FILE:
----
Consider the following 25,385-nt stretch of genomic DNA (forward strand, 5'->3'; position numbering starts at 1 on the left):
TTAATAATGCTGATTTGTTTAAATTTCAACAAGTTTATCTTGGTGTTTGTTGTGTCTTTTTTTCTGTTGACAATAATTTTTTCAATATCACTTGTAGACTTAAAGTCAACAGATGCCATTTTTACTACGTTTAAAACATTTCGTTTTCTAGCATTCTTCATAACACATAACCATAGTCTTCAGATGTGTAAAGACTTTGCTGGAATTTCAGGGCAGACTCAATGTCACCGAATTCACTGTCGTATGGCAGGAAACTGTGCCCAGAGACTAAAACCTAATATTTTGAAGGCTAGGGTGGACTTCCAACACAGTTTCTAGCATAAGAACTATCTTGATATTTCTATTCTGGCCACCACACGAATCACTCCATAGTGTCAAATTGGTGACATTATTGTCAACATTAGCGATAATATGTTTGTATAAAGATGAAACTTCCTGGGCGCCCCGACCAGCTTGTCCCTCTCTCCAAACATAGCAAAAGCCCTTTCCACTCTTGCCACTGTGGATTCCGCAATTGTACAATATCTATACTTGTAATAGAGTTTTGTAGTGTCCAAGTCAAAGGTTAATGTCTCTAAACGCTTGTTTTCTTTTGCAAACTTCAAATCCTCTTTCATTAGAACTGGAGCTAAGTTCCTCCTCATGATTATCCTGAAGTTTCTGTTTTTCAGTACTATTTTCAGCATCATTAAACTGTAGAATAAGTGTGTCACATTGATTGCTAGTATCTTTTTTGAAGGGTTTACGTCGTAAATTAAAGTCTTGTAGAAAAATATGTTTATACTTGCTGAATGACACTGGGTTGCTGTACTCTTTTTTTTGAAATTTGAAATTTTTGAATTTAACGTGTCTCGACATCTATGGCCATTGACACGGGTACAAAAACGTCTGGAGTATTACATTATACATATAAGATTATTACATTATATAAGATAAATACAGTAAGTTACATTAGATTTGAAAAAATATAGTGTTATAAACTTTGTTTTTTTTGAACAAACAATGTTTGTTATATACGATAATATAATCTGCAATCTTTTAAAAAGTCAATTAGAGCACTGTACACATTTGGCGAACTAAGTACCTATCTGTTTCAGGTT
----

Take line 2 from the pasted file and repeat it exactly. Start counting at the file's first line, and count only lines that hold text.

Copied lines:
TTAATAATGCTGATTTGTTTAAATTTCAACAAGTTTATCTTGGTGTTTGTTGTGTCTTTTTTTCTGTTGACAATAATTTTTTCAATATCACTTGTAGACTTAAAGTCAACAGATGCCATTTTTACTACGTTTAAAACATTTCGTTTTCTAGCATTCTTCATAACACATAACCATAGTCTTCAGATGTGTAAAGACTTTGCTGGAATTTCAGGGCAGACTCAATGTCACCGAATTCACTGTCGTATGGCAGGAAACTGTGCCCAGAGACTAAAACCTAATATTTTGAAGGCTAGGGTGGACTTCCAACACAGTTTCTAGCATAAGAACTATCTTGATATTTCTATTCTGGCCACCACACGAATCACTCCATAGTGTCAAATTGGTGACATTATTGTCAACATTAGCGATAATATGTTTGTATAAAGATGAAACTTCCTGGGCGCCCCGACCAGCTTGTCCCTCTCTCCAAACATAGCAAAAGCCCTTTCCACTCTTGCCACTGTGGATTCCGCAATTGTACAATATCTATACTTGTAATAGAGTTTTGTAGTGTCCAAGTCAAAGGTTAATGTCTCTAAACGCTTGTTTTCTTTTGCAAACTTCAAATCCTCTTTCATTAGAACTGGAGCTAAGTTCCTCCTCATGATTATCCTGAAGTTTCTGTTTTTCAGTACTATTTTCAGCATCATTAAACTGTAGAATAAGTGTGTCACATTGATTGCTAGTATCTTTTTTGAAGGGTTTACGTCGTAAATTAAAGTCTTGTAGAAAAATATGTTTATACTTGCTGAATGACACTGGGTTGCTGTACTCTTTTTTTTGAAATTTGAAATTTTTGAATTTAACGTGTCTCGACATCTATGGCCATTGACACGGGTACAAAAACGTCTGGAGTATTACATTATACATATAAGATTATTACATTATATAAGATAAATACAGTAAGTTACATTAGATTTGAAAAAATATAGTGTTATAAACTTTGTTTTTTTTGAACAAACAATGTTTGTTATATACGATAATATAATCTGCAATCTTTTAAAAAGTCAATTAGAGCACTGTACACATTTGGCGAACTAAGTACCTATCTGTTTCAGGTT